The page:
Thanksgivukkah. We’ve been hearing a lot about it lately. From yam latkes to cranberry filled sufganiot, this historic confluence of holidays has created a lot of playful buzz these last few weeks. Now I like a good menurkey as much as the next guy, but I believe there’s a poignant message behind this mash up of festivities which we Jews should be considering too.
Chanukah commemorates a time when the Jewish people overcame a regime that prohibited studying Torah and observing Jewish law. Jewish history is, of course, replete with similar bans and persecutions for the crime of being an observant Jew. From the Greeks to the Romans to the Crusades, from the Spanish Inquisition, to the Cossak Massacres and Soviet Russia. There haven’t been many countries in our long, tear-soaked history that afforded us the luxury to live our lives as practicing Jews, without fear of interference.
Thanksgiving, on the other hand, offers us the chance to acknowledge that this great country of ours is such a rare, treasured safe haven. It commemorates a celebration held by a people who fled their homeland seeking religious freedom–a freedom that was enshrined in our Bill of Rights upon America’s establishment, some 150 years later.
Yet despite the historic freedoms in America today, we are plagued by an epidemic just as dangerous as anti-Semitism – Jewish apathy. According to the recent Pew Study on American Jewry, 81% of Jews don’t believe that Torah is an essential part of their Judaism. In fact, a larger percentage of Jews in the U.S. today believe that having a good sense of humor is more essential to being Jewish than observing Jewish law. We are finally free – after all this time(!) – to study and practice Judaism to our heart’s content, but most of us couldn’t care less.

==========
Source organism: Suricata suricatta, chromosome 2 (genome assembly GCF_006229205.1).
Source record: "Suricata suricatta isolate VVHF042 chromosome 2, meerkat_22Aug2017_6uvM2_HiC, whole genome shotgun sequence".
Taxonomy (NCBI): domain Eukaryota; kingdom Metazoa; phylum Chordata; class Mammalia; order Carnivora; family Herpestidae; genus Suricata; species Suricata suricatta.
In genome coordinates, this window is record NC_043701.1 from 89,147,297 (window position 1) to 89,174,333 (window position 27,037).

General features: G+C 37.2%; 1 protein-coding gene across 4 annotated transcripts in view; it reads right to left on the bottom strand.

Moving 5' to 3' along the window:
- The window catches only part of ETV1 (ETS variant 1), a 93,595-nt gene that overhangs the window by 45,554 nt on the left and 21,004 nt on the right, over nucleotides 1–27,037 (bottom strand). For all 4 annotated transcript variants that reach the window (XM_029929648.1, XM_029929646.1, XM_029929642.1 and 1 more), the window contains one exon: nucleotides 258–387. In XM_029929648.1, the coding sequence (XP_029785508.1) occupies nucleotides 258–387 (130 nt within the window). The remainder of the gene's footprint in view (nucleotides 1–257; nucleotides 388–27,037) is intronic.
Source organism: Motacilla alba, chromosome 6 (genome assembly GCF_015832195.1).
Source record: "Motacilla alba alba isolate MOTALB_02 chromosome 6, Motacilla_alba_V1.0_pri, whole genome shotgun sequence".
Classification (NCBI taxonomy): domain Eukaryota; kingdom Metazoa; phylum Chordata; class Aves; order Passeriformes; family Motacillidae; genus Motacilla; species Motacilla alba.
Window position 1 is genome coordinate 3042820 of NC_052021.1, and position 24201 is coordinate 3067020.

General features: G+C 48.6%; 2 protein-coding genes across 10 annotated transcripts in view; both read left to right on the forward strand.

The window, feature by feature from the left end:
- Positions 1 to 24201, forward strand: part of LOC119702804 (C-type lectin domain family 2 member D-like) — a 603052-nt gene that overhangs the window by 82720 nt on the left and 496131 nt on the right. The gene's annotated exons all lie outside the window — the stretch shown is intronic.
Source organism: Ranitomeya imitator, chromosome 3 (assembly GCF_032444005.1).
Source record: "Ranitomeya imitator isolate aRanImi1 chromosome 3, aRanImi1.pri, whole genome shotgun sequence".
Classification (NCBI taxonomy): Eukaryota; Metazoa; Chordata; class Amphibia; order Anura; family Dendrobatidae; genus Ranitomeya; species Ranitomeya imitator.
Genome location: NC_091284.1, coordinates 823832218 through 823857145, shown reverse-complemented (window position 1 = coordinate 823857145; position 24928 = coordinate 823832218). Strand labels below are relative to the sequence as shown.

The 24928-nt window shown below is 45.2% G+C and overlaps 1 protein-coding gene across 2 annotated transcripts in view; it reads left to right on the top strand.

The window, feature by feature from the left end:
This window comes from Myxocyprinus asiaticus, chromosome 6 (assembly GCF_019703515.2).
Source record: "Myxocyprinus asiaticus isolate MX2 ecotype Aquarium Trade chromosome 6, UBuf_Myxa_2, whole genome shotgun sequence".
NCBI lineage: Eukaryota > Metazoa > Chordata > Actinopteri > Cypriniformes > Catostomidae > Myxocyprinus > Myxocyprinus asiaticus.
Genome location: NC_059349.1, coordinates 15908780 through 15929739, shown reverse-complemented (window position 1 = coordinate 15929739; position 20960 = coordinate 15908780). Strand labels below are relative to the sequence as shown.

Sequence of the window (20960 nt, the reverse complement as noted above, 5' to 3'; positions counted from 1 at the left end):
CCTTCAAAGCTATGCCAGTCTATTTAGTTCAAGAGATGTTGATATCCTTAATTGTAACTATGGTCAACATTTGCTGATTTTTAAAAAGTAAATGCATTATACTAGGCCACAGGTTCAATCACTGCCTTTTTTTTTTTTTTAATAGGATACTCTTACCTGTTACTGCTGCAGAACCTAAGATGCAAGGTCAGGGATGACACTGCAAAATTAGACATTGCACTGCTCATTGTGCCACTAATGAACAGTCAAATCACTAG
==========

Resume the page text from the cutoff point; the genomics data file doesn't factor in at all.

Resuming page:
Unfortunately, the majority of American Jews don’t just suffer from Jewish apathy, but also from Jewish ignorance. It’s not that they partook of Torah learning and rejected it. It’s not that they lived a life of mitzvos, but decided it wasn’t for them. They have simply discarded their heritage sight unseen.
And that is why this Thanksgivikkuh I have one simple wish: that American Jewry take advantage of the freedoms which we have been granted and attempt to understand what about our Torah is so profound that our ancestors were willing to sacrifice everything in order to maintain it and pass it on to us.